Homosexual and Heterosexual Rights Comparison Essay by Master Researcher

Homosexual and Heterosexual Rights
Examines how homosexual civil rights differ from heterosexual rights, using works by Hobbes, Kant and Locke to explore the issue.
# 41742 | 1,150 words | 4 sources | 2002 | US
Published on Oct 28, 2003 in Law (Civil) , Gender and Sexuality (Homosexuality) , Philosophy (General)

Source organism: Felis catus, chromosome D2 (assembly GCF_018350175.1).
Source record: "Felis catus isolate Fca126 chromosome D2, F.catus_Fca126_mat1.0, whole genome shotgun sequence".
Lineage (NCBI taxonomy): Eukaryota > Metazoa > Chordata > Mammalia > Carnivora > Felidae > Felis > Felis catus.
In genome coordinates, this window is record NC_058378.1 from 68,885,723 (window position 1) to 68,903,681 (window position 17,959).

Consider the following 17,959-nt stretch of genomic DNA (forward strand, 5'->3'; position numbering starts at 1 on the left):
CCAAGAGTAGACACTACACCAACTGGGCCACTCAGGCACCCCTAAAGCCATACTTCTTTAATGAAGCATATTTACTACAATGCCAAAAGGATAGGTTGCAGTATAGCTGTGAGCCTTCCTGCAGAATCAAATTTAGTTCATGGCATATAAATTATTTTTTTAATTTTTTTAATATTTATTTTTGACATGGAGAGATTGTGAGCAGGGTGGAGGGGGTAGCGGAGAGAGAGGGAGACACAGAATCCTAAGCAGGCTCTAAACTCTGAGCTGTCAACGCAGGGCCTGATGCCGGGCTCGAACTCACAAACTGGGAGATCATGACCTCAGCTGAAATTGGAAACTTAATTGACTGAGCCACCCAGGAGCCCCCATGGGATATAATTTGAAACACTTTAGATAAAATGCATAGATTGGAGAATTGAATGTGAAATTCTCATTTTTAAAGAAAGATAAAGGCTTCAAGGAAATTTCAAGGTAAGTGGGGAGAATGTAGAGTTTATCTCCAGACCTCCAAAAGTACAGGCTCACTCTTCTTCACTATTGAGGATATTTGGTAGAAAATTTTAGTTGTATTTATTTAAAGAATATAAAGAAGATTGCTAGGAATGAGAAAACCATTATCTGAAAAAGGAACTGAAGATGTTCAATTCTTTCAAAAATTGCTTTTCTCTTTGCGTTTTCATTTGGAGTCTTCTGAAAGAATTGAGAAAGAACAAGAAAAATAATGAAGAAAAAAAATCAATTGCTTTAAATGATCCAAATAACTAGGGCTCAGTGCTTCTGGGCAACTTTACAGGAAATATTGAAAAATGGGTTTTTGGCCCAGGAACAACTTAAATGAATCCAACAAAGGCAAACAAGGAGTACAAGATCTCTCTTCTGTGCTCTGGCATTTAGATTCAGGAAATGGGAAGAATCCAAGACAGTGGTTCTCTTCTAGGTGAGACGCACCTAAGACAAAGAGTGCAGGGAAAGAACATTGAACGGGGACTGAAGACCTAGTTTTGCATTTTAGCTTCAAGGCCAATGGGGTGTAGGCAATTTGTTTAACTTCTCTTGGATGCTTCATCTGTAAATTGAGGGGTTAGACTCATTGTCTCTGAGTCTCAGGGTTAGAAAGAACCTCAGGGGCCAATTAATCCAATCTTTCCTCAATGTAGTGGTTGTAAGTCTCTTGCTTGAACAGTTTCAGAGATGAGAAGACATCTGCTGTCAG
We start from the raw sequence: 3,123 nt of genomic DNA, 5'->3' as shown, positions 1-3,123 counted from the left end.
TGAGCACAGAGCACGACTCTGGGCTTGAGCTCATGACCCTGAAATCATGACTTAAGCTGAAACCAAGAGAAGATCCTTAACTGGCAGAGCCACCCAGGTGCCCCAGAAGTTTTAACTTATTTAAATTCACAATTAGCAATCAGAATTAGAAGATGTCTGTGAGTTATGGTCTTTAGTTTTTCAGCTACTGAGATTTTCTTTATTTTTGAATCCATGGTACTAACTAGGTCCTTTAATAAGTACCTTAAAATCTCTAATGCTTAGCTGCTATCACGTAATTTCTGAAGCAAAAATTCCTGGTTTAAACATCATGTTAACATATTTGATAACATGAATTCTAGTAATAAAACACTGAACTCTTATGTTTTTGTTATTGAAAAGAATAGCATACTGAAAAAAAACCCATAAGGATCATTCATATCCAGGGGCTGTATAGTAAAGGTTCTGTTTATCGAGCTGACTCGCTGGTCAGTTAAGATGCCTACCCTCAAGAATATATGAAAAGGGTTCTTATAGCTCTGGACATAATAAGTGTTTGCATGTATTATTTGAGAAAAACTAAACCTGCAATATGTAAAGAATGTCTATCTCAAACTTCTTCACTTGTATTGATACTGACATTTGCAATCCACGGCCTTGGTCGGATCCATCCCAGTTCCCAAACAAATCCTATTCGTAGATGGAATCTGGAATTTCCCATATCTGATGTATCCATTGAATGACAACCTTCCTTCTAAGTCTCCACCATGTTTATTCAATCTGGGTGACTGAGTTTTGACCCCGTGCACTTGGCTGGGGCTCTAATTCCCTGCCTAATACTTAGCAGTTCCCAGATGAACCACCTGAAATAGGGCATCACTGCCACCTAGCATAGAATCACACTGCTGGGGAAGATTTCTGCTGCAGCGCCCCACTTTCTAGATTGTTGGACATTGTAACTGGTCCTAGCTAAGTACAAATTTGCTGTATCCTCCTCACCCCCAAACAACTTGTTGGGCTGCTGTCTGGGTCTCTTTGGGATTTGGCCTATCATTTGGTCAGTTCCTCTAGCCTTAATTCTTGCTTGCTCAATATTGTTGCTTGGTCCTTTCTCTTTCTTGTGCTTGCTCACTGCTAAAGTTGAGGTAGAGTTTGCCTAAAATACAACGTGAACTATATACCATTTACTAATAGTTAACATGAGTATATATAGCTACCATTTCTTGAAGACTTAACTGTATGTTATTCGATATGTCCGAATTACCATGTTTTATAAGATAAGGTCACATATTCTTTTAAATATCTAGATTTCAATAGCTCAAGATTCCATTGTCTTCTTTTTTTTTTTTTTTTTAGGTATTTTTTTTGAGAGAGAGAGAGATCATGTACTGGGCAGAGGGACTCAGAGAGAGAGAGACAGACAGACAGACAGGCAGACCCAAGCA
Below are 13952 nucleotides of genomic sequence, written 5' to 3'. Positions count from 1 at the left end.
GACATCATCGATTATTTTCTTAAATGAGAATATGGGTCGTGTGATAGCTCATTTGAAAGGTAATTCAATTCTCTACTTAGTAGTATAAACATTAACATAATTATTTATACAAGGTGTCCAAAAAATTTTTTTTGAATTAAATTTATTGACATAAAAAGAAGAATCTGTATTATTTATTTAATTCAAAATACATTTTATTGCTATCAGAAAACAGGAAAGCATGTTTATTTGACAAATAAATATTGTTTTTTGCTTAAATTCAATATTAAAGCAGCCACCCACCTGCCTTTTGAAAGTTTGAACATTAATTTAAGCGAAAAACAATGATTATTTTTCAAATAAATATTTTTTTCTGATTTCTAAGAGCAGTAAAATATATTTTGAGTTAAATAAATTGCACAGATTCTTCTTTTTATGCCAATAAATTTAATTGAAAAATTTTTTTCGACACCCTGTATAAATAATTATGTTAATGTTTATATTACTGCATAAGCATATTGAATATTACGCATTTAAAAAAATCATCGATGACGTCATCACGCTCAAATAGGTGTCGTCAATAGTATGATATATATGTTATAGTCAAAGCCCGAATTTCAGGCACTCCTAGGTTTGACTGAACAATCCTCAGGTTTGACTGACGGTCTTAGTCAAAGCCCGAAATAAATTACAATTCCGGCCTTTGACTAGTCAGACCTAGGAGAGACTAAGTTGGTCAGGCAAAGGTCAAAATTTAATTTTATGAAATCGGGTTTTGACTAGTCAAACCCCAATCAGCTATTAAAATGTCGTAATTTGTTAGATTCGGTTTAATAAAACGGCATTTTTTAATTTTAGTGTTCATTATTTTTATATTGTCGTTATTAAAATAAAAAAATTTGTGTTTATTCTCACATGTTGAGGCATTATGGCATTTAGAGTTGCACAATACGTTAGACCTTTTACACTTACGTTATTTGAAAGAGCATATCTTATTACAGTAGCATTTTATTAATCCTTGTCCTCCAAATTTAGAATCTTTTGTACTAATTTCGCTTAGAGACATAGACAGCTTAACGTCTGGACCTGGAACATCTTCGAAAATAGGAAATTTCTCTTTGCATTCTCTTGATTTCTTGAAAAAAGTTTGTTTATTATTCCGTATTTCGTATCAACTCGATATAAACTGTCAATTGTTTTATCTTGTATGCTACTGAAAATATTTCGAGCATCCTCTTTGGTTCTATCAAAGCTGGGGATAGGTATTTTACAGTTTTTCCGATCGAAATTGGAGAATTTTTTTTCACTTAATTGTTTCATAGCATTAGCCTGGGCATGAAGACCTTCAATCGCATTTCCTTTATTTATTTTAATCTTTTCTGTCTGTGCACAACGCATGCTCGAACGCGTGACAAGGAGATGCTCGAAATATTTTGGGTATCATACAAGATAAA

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This paper will consider the question as to whether or not homosexuals ought to have the same civil and contractual/legal rights as heterosexual persons. This paper will explore this by analyzing, through moral philosophy, a rationale for the difference between heterosexuals and homosexuals and specifically, for the ways these differences are used to deny rights to legal marriage, adoption of children and/or custody of children and to share as a legal partner in loss and insurance claims. Moral theory might help to frame an inquiry into how this works, in a civil society. To explore this, with the intention of arriving at an answer to the question, we will first refer to Hobbes' arguments for a law of social contracts, followed by a consideration of Kant's moral imperatives and concluding with a closer reading of Locke's notes on identity and diversity.

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